Seven Federal Universities of Technology emerged between 1981 and 1985. These were the Federal Universities of Technology Bauchi (1982 / 1982); Markurdi (1981 / 1982); Owerri (1981 / 1982); Yola (1982 / 1983); Akure ( 1982 / 1983); Abeokuta (1983 / 1984); Minna ( 1983 / 1984). The Federal University of technology, Yola, became an out-post of University of Maiduguri. The University of Jos absorbed the Federal University of Technology, Makurdi as the out-post of the former, while the Federal University of Technology, Abeokuta became a campus of the University of Lagos (Okon, 2006). Following the dawn of the third republic (from May 29, 1999 till date), there has been increase in universities establishment across the nation. The fourth generation universities are those ones established between 1991 to date. They included more state universities, National Open Universities and private Universities. Student’s numbers are in scores of thousands.
In 1999, private ownership of university was liberalized and individuals and religious organizations became increasingly interested in establishing university. Babcock, Madonna and Igbinedion Universities were the first to be issued license of operation in 1999 and followed by Bowen in 2001; Covenant, Pan African, Benson Idahosa Universities in 2002, American University of Nigeria IN 2005, Al-Hikmah University in 2005, Fountain University, Osogbo in 2007, Caleb University in 2008,Adeleke University,Ede in 2011, Elizade University in 2012,. Since 1999, there was no year that a university or more, federal, state or private was/were not established till the year 2013. Presently, Nigeria has a total of 129 universities, with 40 being federal, 39 state-owned and 50 privately-owned, providing university educations.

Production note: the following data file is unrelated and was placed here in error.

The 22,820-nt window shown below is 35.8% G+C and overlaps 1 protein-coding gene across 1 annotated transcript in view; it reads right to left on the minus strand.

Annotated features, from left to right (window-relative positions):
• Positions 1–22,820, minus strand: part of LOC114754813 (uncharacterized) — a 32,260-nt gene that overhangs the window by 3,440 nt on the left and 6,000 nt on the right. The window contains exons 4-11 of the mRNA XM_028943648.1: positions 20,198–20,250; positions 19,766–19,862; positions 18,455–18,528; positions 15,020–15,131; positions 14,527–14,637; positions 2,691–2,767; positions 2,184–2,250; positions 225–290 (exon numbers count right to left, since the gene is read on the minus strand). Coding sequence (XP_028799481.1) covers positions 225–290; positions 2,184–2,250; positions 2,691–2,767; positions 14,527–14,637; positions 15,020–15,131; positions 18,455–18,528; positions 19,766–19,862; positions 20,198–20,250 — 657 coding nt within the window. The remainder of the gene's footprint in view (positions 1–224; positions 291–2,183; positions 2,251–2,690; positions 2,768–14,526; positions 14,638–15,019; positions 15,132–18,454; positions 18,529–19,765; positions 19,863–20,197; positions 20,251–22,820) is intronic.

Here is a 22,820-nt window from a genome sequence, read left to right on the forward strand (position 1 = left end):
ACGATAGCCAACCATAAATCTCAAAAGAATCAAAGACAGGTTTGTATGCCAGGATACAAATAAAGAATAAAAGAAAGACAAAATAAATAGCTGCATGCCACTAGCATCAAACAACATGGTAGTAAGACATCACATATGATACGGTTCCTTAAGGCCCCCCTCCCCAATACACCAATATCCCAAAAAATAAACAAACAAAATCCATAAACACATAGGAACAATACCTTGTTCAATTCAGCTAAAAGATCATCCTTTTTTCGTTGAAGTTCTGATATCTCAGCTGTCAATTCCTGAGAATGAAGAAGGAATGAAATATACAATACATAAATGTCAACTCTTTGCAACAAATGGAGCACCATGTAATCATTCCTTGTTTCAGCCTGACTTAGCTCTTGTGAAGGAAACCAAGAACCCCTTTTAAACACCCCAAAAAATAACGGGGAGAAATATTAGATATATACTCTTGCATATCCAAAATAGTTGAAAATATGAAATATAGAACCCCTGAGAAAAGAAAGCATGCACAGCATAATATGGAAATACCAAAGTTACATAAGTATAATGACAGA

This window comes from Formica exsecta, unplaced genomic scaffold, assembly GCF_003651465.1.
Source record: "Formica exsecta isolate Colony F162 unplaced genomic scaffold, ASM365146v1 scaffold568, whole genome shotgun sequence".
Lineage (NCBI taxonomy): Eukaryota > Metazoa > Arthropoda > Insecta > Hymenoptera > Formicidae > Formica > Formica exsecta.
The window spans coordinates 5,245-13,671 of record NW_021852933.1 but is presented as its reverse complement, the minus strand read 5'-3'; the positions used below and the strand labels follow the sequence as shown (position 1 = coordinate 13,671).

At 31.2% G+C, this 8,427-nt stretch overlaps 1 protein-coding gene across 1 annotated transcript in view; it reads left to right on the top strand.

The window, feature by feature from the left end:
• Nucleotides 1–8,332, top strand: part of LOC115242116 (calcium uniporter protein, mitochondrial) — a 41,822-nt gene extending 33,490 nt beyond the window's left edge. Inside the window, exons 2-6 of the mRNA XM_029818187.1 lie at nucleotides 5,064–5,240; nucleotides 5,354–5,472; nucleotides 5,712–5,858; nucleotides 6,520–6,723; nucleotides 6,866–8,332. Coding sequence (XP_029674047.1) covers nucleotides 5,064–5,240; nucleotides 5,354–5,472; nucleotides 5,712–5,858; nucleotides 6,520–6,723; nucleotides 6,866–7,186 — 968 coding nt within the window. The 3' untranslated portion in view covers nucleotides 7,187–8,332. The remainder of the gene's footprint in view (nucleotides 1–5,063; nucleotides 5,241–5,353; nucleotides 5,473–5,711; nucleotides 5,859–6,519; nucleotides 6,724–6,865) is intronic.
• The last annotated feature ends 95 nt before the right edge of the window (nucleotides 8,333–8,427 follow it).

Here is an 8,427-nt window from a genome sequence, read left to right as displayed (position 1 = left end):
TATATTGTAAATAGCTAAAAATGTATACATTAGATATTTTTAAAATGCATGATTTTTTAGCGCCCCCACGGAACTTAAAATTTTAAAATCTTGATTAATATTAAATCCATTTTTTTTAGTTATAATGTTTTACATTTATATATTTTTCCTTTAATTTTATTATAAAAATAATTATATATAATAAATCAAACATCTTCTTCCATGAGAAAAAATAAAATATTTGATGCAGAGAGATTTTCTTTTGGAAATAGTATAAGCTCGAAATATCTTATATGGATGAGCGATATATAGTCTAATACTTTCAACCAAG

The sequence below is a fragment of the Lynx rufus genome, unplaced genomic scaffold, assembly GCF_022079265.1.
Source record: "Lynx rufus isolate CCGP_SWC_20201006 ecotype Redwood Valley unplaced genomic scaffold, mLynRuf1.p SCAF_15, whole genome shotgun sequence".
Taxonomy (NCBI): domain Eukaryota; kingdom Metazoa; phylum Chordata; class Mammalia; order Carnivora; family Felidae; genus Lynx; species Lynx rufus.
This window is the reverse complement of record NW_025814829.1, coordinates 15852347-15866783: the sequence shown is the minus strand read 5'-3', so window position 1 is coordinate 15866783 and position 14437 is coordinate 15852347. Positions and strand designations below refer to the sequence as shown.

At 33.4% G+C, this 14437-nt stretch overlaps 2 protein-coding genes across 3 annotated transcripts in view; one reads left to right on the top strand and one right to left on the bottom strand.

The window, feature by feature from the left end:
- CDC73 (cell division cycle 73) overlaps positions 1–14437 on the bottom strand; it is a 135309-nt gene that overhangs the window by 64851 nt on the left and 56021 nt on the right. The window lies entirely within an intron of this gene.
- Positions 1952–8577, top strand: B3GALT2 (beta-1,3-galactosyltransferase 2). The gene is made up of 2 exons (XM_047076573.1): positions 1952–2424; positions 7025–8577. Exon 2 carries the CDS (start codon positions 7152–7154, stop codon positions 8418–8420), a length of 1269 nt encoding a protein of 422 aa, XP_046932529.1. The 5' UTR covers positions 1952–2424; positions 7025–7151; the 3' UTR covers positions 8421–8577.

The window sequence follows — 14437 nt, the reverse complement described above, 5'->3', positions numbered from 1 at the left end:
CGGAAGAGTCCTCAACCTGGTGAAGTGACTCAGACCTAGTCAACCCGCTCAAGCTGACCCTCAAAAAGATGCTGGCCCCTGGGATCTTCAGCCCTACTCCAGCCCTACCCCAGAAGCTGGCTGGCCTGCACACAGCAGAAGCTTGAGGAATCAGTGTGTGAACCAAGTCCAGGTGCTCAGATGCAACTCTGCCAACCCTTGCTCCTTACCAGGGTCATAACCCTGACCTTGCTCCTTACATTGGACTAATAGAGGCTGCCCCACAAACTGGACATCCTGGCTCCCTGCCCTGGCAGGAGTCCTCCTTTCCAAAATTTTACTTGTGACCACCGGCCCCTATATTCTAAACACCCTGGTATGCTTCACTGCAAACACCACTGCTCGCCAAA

In summary, other categories of tertiary institutions in Nigeria are the polytechnics, monotechnics, research and training institutes, as well as the colleges of education. As for Polytechnics and Colleges of Education, they are in excess in number respectively.
In the simplest form, tertiary education can be said as higher learning of education.
According to Wikipedia, Tertiary education, also referred to as third stage, third level, and post-secondary education, is the educational level following the completion of a school providing a secondary education.

According to the World Bank Tertiary education broadly refers to all post-secondary education, including but not limited to universities. Universities are clearly a key part of all tertiary systems, but the diverse and growing set of public and private tertiary institutions in every country—colleges, technical training institutes, community colleges, nursing schools, research laboratories, centers of excellence, distance learning centers, and many more—forms a network of institutions that support the production of the higher-order capacity necessary for development.
The term tertiary means 'third' and therefore tertiary education refers to the third stage of education that learners take on in the learning process. Tertiary education is undertaken in colleges or universities and it may be delivered virtually or at a distance.